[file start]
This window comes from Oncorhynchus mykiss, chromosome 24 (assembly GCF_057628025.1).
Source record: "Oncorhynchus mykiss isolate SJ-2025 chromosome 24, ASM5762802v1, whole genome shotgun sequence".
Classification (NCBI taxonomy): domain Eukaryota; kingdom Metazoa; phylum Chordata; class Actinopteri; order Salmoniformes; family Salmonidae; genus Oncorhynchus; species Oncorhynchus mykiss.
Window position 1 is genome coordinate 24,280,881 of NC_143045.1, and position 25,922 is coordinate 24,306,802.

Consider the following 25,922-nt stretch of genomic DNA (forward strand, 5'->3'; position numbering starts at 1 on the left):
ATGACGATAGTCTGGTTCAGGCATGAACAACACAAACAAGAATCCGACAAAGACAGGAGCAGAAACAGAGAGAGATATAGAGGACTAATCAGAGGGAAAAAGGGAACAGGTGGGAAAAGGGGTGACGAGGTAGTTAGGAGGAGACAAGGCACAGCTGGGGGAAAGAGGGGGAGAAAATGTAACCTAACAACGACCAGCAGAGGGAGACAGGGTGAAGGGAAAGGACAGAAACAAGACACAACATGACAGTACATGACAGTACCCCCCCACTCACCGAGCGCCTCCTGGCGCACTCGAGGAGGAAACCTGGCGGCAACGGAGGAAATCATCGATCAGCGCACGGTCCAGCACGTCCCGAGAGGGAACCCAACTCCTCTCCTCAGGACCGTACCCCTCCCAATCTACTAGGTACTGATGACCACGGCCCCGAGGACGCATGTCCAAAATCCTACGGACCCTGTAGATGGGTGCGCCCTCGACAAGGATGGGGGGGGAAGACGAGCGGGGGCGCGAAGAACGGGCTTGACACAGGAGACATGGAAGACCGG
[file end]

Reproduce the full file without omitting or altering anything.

This window comes from Oncorhynchus mykiss, chromosome 24 (assembly GCF_057628025.1).
Source record: "Oncorhynchus mykiss isolate SJ-2025 chromosome 24, ASM5762802v1, whole genome shotgun sequence".
Classification (NCBI taxonomy): domain Eukaryota; kingdom Metazoa; phylum Chordata; class Actinopteri; order Salmoniformes; family Salmonidae; genus Oncorhynchus; species Oncorhynchus mykiss.
Window position 1 is genome coordinate 24,280,881 of NC_143045.1, and position 25,922 is coordinate 24,306,802.

Consider the following 25,922-nt stretch of genomic DNA (forward strand, 5'->3'; position numbering starts at 1 on the left):
ATGACGATAGTCTGGTTCAGGCATGAACAACACAAACAAGAATCCGACAAAGACAGGAGCAGAAACAGAGAGAGATATAGAGGACTAATCAGAGGGAAAAAGGGAACAGGTGGGAAAAGGGGTGACGAGGTAGTTAGGAGGAGACAAGGCACAGCTGGGGGAAAGAGGGGGAGAAAATGTAACCTAACAACGACCAGCAGAGGGAGACAGGGTGAAGGGAAAGGACAGAAACAAGACACAACATGACAGTACATGACAGTACCCCCCCACTCACCGAGCGCCTCCTGGCGCACTCGAGGAGGAAACCTGGCGGCAACGGAGGAAATCATCGATCAGCGCACGGTCCAGCACGTCCCGAGAGGGAACCCAACTCCTCTCCTCAGGACCGTACCCCTCCCAATCTACTAGGTACTGATGACCACGGCCCCGAGGACGCATGTCCAAAATCCTACGGACCCTGTAGATGGGTGCGCCCTCGACAAGGATGGGGGGGGAAGACGAGCGGGGGCGCGAAGAACGGGCTTGACACAGGAGACATGGAAGACCGG